DPSCD board meeting canceled by Open Meetings Act suit

Holly Fournier
The Detroit News

Detroit — A school board meeting planned Thursday to provide updates on the district’s superintendent search was canceled at the last minute after a community activist filed an emergency motion claiming non-compliance with the state’s Open Meetings Act.

Robert Davis said in his complaint that he learned about the meeting Thursday through media reports. He claimed the gathering was not properly posted to the Detroit Public Schools Community District website and called for it to be canceled.

“During a conference call with all attorneys from both sides, (Wayne County Circuit) Judge (Brian) Sullivan advised (district) attorneys that they were not in compliance with the Open Meetings Act and thus, tonight’s meeting could not be held,” Davis said Thursday afternoon.

District officials confirmed the meeting was canceled at 5:10 p.m., shortly before the meeting’s 5:30 p.m. scheduled start time.

“Today’s special meeting ... has been canceled in compliance with the Open Meetings Act,” spokeswoman Chrystal Wilson said. “Although the meeting was posted well in advance on both the website and social media because of a technicality the posting was not readily accessible.”

Board member LaMar Lemmons said the cancellation was unfortunate because it would have given board members the holiday weekend to reflect on the facts of the search.

“The irony was that there was going to be no action taken today, it was just going to be open deliberation,” board member LaMar Lemmons said.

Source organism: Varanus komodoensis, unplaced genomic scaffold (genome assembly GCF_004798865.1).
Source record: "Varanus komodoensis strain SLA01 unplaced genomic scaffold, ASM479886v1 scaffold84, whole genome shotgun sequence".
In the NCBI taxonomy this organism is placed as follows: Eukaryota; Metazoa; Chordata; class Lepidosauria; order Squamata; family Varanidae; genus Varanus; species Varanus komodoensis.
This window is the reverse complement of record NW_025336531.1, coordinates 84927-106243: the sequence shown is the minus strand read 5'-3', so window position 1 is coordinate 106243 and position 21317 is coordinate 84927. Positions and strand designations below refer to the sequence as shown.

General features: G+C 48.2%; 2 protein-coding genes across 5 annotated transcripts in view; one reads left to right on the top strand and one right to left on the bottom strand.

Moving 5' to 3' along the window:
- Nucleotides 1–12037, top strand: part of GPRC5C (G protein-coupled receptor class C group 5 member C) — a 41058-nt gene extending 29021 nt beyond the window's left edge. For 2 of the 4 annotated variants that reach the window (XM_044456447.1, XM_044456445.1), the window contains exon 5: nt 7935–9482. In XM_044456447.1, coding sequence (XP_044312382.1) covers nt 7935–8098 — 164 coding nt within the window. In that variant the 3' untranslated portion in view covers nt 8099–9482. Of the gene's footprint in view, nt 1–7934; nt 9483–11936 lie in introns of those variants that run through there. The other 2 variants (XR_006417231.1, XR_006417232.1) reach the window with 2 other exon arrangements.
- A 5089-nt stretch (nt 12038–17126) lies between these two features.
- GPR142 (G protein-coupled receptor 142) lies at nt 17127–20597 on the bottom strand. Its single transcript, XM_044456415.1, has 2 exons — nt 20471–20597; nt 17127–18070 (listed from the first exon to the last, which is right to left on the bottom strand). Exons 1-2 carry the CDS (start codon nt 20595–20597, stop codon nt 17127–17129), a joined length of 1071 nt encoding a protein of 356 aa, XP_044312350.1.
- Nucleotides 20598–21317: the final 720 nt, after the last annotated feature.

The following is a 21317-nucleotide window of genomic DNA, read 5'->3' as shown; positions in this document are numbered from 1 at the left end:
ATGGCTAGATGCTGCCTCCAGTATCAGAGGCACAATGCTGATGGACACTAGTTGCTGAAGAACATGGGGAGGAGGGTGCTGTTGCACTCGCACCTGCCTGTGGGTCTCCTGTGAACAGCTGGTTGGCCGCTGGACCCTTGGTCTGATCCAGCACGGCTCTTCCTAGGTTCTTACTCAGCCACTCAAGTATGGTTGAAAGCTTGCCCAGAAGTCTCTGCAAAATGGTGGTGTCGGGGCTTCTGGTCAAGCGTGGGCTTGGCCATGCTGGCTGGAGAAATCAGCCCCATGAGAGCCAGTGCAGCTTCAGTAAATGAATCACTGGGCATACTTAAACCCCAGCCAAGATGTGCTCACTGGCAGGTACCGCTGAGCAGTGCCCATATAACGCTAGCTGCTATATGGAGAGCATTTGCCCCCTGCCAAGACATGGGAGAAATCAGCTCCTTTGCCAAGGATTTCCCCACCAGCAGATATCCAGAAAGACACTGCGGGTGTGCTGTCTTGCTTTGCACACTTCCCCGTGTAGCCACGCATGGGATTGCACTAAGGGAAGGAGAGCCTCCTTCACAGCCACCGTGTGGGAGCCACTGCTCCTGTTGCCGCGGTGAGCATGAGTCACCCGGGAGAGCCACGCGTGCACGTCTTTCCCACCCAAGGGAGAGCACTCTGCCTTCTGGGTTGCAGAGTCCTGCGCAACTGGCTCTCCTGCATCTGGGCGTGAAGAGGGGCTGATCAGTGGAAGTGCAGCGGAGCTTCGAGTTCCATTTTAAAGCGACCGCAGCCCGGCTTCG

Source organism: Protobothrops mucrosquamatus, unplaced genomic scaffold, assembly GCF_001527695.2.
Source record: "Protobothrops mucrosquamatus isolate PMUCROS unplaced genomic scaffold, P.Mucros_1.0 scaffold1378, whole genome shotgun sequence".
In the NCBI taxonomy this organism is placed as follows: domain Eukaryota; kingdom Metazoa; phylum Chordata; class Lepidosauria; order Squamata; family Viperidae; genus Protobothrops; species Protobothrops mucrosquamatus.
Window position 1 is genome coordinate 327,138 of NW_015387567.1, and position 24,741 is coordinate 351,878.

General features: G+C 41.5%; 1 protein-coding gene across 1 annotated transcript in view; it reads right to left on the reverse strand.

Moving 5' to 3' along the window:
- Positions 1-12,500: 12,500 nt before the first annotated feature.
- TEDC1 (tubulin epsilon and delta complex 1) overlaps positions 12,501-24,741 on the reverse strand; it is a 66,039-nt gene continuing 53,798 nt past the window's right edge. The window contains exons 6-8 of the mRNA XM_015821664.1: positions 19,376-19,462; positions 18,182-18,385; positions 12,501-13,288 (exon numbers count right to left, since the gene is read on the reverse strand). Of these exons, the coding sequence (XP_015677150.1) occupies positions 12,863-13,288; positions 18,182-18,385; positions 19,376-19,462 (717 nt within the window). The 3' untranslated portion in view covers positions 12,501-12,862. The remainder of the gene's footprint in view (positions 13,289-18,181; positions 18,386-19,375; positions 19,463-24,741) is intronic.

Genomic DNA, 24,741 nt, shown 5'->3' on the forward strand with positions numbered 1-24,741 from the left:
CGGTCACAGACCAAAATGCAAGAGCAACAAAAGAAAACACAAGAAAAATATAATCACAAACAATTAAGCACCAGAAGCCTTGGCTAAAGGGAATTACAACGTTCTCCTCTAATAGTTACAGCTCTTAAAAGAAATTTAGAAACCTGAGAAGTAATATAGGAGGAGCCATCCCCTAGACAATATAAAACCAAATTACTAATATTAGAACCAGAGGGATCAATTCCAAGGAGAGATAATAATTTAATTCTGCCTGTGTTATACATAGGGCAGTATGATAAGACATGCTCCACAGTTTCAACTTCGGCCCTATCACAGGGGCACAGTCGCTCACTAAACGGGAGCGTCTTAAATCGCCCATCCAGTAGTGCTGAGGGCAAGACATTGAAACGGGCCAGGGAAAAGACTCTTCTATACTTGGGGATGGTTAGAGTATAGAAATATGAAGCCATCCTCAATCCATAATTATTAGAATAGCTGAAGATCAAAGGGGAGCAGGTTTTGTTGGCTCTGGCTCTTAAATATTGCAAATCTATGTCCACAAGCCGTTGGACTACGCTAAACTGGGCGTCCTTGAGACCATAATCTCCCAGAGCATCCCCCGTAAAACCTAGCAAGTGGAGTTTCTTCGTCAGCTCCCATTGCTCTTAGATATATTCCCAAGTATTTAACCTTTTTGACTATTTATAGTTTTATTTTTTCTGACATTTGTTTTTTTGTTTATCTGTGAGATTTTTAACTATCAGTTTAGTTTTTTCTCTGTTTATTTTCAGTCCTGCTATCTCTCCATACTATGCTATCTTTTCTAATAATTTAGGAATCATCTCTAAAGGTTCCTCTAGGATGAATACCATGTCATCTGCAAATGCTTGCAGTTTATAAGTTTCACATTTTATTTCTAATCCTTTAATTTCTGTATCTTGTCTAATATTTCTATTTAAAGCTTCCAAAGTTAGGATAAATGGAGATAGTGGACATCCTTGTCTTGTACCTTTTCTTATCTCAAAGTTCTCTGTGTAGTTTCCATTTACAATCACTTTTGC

The meeting will instead be held 5:30 p.m. Tuesday.

Iris Taylor, president of the school board, added Thursday: “We have to see how the meeting goes and how the process goes” before determining whether the board would be ready for a decision.

Davis specified that all future notices must be posted “in a prominent location” at least 18 hours prior to a meeting.

“It’s important for them to post prominently so that citizens know when they’re holding a meeting. (Citizens) need to know so they can be actively involved in the process of selecting the superintendent,” Davis said. “They can’t be involved if they don’t know when the meeting is.”

Davis is known for filing numerous lawsuits against government agencies over issues of public transparency. He previously filed a separate Open Meetings Act lawsuit against the Detroit school board last month, claiming the group’s search for superintendent candidates should not have been conducted behind closed doors.

“We have a hearing May 5 for whether or not (the judge) is going to prevent them from selecting a superintendent until the legal process unfolds,” Davis said.

Further action could include ordering the board to restart the search in the public eye, Davis said.

Both lawsuits target the district’s search for a candidate to replace interim Superintendent Alycia Meriweather, who was appointed last year by the district’s then-Emergency Manager Judge Steven Rhodes.

The district retained Ray and Associates for the superintendent search in late January after community input through surveys and focus groups. Seventy-five applicants from around the country sought the job.

The search firm narrowed the field to 10 applicants and the board reviewed their application packages, including videos, in closed session. Officials assigned each candidate a number and brought the process to open session, during which applicants were discussed without revealing names.

The members further narrowed the selection to three finalists: Nikolai Vitti, superintendent of Duval County Public Schools in Jacksonville, Florida; Derrick R. Coleman, superintendent of the River Rouge district; and Orlando Ramos, regional superintendent for Milwaukee Public Schools. Ramos later withdrew his name from consideration.

Meriweather was not selected as a finalist, prompting criticisms within the district as well as from billionaire businessman Dan Gilbert.

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Twitter: @HollyPFournier